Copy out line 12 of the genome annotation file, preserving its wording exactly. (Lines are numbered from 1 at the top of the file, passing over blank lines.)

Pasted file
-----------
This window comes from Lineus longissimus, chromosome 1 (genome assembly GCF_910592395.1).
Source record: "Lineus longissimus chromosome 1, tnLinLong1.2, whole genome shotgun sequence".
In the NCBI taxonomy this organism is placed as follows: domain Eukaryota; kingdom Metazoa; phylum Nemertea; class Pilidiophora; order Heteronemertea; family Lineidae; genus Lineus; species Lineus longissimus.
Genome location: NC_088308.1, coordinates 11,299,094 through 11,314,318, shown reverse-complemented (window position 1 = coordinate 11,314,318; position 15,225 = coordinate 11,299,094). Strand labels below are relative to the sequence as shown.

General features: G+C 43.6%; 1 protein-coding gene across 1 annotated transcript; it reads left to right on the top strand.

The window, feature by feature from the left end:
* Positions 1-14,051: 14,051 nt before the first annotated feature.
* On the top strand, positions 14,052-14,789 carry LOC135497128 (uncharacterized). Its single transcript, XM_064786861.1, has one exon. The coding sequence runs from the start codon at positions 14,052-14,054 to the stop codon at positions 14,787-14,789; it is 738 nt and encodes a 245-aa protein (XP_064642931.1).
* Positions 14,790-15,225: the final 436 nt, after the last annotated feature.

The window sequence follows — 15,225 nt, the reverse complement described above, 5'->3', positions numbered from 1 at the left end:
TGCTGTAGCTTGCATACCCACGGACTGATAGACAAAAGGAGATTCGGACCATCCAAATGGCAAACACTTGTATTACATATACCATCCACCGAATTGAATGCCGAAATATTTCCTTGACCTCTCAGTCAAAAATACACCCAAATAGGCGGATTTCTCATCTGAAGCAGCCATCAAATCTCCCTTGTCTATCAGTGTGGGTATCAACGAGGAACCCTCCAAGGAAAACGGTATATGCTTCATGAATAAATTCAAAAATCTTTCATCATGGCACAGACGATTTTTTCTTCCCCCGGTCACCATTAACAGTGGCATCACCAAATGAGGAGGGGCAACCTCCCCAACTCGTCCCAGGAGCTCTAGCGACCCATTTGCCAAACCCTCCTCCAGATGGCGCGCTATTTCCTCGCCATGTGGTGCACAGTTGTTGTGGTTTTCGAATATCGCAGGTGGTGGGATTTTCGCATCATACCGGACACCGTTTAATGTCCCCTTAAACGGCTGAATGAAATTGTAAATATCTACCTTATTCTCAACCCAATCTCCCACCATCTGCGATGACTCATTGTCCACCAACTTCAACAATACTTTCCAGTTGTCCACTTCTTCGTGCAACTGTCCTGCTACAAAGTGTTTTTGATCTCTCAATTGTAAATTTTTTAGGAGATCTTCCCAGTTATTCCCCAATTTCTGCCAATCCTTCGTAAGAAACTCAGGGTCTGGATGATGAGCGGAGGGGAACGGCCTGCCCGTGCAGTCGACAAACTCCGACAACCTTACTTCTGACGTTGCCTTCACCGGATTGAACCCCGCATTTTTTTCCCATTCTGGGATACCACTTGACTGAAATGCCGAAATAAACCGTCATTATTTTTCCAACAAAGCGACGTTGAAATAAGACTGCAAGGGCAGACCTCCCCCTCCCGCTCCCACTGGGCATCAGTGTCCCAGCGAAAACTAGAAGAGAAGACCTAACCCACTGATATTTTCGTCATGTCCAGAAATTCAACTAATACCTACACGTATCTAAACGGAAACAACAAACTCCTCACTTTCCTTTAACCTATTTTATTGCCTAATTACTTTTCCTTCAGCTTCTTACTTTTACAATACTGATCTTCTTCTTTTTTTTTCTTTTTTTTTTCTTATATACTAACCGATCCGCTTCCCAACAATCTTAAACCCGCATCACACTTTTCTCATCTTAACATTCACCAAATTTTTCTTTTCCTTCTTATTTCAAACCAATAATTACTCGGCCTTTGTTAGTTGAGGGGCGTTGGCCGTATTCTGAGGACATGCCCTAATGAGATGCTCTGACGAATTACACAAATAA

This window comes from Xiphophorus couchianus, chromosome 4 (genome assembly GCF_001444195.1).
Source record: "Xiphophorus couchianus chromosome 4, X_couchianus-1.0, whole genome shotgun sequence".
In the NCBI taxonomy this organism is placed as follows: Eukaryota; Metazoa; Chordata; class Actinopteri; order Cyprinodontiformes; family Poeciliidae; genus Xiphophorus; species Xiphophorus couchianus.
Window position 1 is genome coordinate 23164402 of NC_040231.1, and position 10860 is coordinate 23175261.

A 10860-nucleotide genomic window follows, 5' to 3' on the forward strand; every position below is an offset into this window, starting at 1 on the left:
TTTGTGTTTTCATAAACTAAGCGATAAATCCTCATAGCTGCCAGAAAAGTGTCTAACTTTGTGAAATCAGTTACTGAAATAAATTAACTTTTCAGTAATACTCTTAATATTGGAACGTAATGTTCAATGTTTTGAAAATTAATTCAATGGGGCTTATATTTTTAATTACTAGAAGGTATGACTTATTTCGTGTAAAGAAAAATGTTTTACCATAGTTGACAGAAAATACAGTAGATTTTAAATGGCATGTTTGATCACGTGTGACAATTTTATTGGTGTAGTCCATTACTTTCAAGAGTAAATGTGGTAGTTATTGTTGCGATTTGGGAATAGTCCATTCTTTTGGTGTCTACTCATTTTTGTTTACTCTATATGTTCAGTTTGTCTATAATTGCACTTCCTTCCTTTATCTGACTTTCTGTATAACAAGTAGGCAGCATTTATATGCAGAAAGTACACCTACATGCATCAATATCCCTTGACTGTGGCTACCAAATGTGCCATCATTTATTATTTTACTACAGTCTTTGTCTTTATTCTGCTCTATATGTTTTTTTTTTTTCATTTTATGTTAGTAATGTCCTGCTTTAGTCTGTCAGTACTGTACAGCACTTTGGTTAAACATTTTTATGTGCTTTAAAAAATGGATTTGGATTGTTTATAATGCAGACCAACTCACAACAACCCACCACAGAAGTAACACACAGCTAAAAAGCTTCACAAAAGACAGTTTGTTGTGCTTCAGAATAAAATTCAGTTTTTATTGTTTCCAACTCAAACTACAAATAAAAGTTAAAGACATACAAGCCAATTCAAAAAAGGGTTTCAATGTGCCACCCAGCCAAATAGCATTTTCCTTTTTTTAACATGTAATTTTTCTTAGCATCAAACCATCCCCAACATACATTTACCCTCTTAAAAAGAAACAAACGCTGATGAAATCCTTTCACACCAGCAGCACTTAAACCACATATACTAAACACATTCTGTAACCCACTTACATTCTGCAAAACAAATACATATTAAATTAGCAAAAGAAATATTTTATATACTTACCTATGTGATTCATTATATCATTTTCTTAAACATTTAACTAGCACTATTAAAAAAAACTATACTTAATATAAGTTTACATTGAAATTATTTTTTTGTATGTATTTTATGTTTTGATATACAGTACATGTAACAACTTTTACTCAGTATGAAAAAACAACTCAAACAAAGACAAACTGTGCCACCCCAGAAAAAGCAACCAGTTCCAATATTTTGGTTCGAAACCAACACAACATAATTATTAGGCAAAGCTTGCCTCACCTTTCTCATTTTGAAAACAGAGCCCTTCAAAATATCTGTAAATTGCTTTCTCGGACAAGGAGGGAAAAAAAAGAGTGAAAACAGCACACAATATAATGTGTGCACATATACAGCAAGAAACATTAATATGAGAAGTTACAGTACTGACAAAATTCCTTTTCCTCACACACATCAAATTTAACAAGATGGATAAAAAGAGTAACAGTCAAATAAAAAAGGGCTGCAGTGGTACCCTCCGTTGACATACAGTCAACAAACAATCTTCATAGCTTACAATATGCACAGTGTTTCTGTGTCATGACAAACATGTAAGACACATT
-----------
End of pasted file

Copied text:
This window comes from Xiphophorus couchianus, chromosome 4 (genome assembly GCF_001444195.1).